FanDuel Readies Launch of Cable Network Focused on Sports Betting

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Kay Adams is getting ready to roll the dice on a new opportunity.

The former NFL Network host is launching a new morning program that will rely heavily on chatter about betting, all on a cable network operated by one of the biggest facilitators of betting in the business: FanDuel. She might talk about the over and under on her getting a speeding ticket in Los Angeles or on the types of things that might show up in HBO’s new “House of Dragons” series. But she also stands ready to mix it up with knowledgeable guests and experts on odds making and wagering on upcoming sports games.

Betting on sports “is a part of our game. It’s the future of the industry,” says Adams. “I want to be on the right side of that.”

Her new show will serve as one of the signature offerings of FanDuel TV, the launch of which represents the first foray by one of the industry’s major legalized sportsbook operators into the media business. To be sure, ESPN2 features a regular show about betting, “The Daily Wager.” DraftKings, one of FanDuel’s biggest rivals, produces a series of podcasts. And Caesars Entertainment struck a deal in June with Peyton Manning’s Omaha Productions to produce podcast and digital series.

But none of them operate a 24-hour TV schedule. FanDuel is betting on the power of linear TV (with broadband accompaniment) at a time when that business has more skeptics than in the past. General-entertainment and sports outlets that rely on cable for distribution have seen their subscribers drop and audiences dwindle and more consumers move to streaming venues to watch their favorite programming.

FanDuel launches its network amid a push to legalize certain types of gambling across the nation. The market for legal sports betting is seen as growing from $4.3 billion in 2021 to $19.7 billion in 2026, according to estimates from Ellers & Krejcik, a market-research firm. Already, 36 states allow legal betting, with 58% of the adult U.S. population residing in one of those states. Advertisers who want to lure the gambling crowd could make use of a national media outlet that caters to them.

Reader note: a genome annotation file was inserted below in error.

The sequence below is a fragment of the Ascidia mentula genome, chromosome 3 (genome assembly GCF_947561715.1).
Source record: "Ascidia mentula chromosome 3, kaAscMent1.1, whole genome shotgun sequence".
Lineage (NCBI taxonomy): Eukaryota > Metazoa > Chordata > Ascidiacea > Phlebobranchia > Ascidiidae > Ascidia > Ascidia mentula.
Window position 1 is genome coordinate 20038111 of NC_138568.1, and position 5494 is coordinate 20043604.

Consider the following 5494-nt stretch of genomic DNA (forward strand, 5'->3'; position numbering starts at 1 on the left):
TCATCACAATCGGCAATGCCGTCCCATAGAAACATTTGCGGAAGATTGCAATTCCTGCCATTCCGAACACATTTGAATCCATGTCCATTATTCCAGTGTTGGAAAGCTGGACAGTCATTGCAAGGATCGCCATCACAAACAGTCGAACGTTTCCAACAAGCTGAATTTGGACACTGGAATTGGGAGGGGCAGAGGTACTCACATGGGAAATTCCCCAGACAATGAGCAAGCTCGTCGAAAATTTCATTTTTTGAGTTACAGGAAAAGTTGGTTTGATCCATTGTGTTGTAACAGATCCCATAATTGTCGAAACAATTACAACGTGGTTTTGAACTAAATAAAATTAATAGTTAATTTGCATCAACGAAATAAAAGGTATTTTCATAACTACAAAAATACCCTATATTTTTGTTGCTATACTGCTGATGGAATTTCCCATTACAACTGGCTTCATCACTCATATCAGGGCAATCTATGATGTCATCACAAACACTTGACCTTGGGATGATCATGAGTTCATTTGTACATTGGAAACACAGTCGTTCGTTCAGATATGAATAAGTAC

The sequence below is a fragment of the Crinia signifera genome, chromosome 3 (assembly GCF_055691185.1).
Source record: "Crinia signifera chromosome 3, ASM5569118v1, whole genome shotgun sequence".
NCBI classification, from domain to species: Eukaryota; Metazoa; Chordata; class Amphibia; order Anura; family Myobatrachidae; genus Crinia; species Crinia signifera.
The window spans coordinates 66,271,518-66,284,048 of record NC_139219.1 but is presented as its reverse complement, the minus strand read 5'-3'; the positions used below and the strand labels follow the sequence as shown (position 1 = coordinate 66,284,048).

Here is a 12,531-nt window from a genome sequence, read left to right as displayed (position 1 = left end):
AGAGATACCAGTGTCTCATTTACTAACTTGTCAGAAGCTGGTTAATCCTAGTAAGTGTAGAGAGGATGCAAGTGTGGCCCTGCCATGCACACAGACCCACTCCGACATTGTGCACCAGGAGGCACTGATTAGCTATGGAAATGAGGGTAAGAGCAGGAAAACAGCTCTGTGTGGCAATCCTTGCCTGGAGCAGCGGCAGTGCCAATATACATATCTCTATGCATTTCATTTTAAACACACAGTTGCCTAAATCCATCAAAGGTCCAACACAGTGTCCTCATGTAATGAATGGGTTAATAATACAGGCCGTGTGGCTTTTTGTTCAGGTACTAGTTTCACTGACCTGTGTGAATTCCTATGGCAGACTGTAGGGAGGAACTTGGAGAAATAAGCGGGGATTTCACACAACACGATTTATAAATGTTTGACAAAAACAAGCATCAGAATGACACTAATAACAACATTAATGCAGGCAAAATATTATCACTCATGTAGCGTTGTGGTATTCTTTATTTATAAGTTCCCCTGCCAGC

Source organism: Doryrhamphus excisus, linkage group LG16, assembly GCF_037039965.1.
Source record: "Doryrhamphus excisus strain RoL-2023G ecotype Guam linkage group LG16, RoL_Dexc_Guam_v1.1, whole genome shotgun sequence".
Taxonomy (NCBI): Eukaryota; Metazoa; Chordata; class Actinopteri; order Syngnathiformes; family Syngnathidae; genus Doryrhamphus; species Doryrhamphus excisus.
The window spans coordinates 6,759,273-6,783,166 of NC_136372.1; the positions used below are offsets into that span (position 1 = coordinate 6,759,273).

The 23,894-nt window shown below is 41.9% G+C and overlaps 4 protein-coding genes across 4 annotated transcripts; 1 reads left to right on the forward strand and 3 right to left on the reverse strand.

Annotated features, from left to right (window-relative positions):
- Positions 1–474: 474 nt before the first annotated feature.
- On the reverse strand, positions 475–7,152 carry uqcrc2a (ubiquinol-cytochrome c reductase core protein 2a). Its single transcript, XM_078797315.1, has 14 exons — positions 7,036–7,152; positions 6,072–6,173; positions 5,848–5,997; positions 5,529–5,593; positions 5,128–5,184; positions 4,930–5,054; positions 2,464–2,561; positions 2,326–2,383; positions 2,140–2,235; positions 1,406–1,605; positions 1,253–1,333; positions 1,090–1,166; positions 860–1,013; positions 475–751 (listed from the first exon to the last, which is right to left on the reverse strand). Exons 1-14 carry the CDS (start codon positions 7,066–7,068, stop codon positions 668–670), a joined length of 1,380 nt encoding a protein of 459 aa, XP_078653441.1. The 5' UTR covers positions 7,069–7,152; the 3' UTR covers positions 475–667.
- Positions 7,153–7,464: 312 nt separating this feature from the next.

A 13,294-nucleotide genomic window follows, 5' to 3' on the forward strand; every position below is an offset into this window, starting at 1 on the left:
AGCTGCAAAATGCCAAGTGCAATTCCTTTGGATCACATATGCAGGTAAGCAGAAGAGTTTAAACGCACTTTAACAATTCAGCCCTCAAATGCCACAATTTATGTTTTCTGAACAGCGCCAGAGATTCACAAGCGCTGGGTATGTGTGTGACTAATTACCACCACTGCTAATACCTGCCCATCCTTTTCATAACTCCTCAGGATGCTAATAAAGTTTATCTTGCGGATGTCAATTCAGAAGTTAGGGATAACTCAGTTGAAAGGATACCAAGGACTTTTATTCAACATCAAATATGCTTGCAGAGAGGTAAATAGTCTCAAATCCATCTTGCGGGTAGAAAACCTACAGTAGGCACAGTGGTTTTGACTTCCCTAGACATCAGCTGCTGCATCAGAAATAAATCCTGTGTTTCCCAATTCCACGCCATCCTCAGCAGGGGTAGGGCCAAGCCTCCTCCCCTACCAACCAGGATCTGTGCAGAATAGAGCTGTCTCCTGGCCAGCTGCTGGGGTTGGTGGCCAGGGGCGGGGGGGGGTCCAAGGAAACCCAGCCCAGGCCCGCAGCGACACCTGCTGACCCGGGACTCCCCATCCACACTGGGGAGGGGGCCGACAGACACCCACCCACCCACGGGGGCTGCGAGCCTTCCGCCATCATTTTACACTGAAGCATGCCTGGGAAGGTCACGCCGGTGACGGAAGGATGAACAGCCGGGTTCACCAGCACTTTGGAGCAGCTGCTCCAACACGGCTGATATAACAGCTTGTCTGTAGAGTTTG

As digital companies win sports rights, they are making the games more interactive. Amazon’s Prime Video, for example, will surround its “Thursday Night Football” streamcasts with alternate fees and the chance to explore stats and highlights, all with the click of a button.

FanDuel isn’t starting from scratch. It has owned the TVG cable network – largely focused on horse-racing and once part of TV Guide Inc. — for years, part of an acquisition made by a predecessor company. But its efforts might just create, if not the next ESPN or Fox Sports, then certainly the next ESPN or Fox Sports of sports betting.

“I am rebuilding TVG as FanDuel TV to be the first network built from the ground up that is designed to be watched with a phone in your hand,” says Mike Raffensperger, FanDuel’s chief commercial officer, in an interview. “Every single frame on the screen will have something you can interact with.”

Both FanDuel and its broadband counterpart FanDuel+ will go live in September. Adams’ new 11 a.m. weekday program isn’t the only offering. Pat McAfee’ PMI Network will produce content that will be used in FanDuel TV’s weekly block of programming. The Ringer, the sports and culture hub backed by Bill Simmons, will provide material from its podcasts and digital networks. “More Ways to Win,” hosted by former ESPN anchor Lisa Kerney, will continue to run on the network. FanDuel TV will also showcase international basketball thanks to a new licensing agreement with Sportradrar that will give it more than 3,000 hours of live international sports to show And FanDuel TV will continue to highlight horse-racing coverage that has long been available on TVG.

FanDuel hopes to break the mold, says Raffensperger. “The world does not need more very analytic, pick-based touts of the X’s and O’s of gambling. There is a lot of that out there, and frankly, I don’t think it can always be that interesting,” he says. “I’m interested in creating something that features voices like Kay’s that are unique, authentic and have real engagement with their audience, and can thread gaming into broader editorial narratives in sports and culture.”

Adams, the sportscaster, expects to talk to a new type of sports audience, one that plans on interacting with the games they see rather than passively taking them in. “To me, success on this show will be building a community that is ready for the future of what sports content looks like,” she adds.

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